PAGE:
November 10, 2023
FOR IMMEDIATE RELEASE
November 10, 2023
University of Alaska Regents Continue Positive Momentum, Approve FY25 Budgets During November Meeting
(ANCHORAGE, AK) - On the foundation of growing enrollment and ongoing fiscal stability, the University of Alaska (UA) Board of Regents approved FY25 Budget requests and strategies that allow UA to continue empowering Alaska and building Alaska’s workforce.
“The University of Alaska System is strong, and the actions taken today show the confidence this board has in our institutions,” said Board Chair Ralph Seekins. “Alaskans should be proud of the quality and offerings of their universities.”
Fiscally Responsible and Future-Focused FY25 Budget Approvals
The approved Operating Budget request for state funds includes increases that balance fiscal prudence with strategic investment. The request contains:
$6 million in state funds to support State and Arctic Leadership programs. The funds will help students through the completion of their academic goals, and contribute to building Alaska’s workforce.
$8.5 million to cover unavoidable fixed cost increases. Property insurance premiums, cyber security, and utility costs are continuing to rise.
$14.7 million to support negotiated compensation increases for faculty and staff. UA remains committed to providing competitive total compensation packages, including benefits, for employees across the system.
Regents held tuition rates flat for FY25; even so, tuition revenues are projected to grow by roughly $3 million thanks to increased enrollment. The total operating budget requests $337.7 million in state funds, an increase of $29.2 million over FY24. Including federal funds and other sources, UA’s proposed FY25 budget is $927.4 million.
“This budget effectively balances fiscal restraint with strategic investment in programs which empower Alaska,” UA President Pat Pitney said. “With growing enrollment, increased research investment, and positive forward momentum, UA is well positioned to serve our state and industries.”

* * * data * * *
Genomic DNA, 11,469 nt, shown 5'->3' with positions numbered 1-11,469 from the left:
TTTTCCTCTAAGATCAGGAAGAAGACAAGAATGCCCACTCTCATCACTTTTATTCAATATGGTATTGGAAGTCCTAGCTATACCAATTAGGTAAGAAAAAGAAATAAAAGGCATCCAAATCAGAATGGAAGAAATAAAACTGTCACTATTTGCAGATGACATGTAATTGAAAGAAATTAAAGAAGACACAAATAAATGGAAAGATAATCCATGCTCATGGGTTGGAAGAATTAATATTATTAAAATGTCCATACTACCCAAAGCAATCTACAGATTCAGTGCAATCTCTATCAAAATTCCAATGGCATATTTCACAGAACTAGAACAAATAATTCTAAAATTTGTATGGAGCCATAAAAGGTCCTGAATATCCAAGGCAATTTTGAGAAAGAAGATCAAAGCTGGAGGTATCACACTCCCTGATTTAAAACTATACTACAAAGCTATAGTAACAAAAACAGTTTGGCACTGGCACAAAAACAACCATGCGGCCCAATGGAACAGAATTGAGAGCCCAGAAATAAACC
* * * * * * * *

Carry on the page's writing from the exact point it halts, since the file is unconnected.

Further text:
In lieu of one-time capital funding, UA is pursuing a legislative strategy for consistent annual state funding to the "University of Alaska Major Maintenance and Modernization Fund.” The proposed legislation would allocate $35 million annually to an approved list of deferred maintenance projects. The university has been working in concert with the Governor’s Office and Legislative leadership on the particulars of the legislation.
UA’s FY25 Capital Budget request focuses on projects to jumpstart future growth and notoriety. The request includes:
$20 million in state funds to support the University of Alaska Fairbanks’ (UAF) goal to achieve Tier 1 (R1) Research Status. R1 is the highest ranking of doctoral-granting research universities in the U.S. UAF currently ranks as an R2, within the top 7% of U.S. universities in research achievement. Attaining R1 status would place UAF within the top 4% of U.S. research universities and have wide-ranging positive impacts on UAF, the UA system, and Alaska’s economy.
$6 million in state funds ($8 million total) to support the University of Alaska Anchorage (UAA) Health Workforce Diversity Expansion Project. The project will expand the UAA College of Health's ability to educate more students to fill high-demand state workforce needs. Programs supported by the renovation are WWAMI, nursing education, telehealth training, and inter-professional education programs.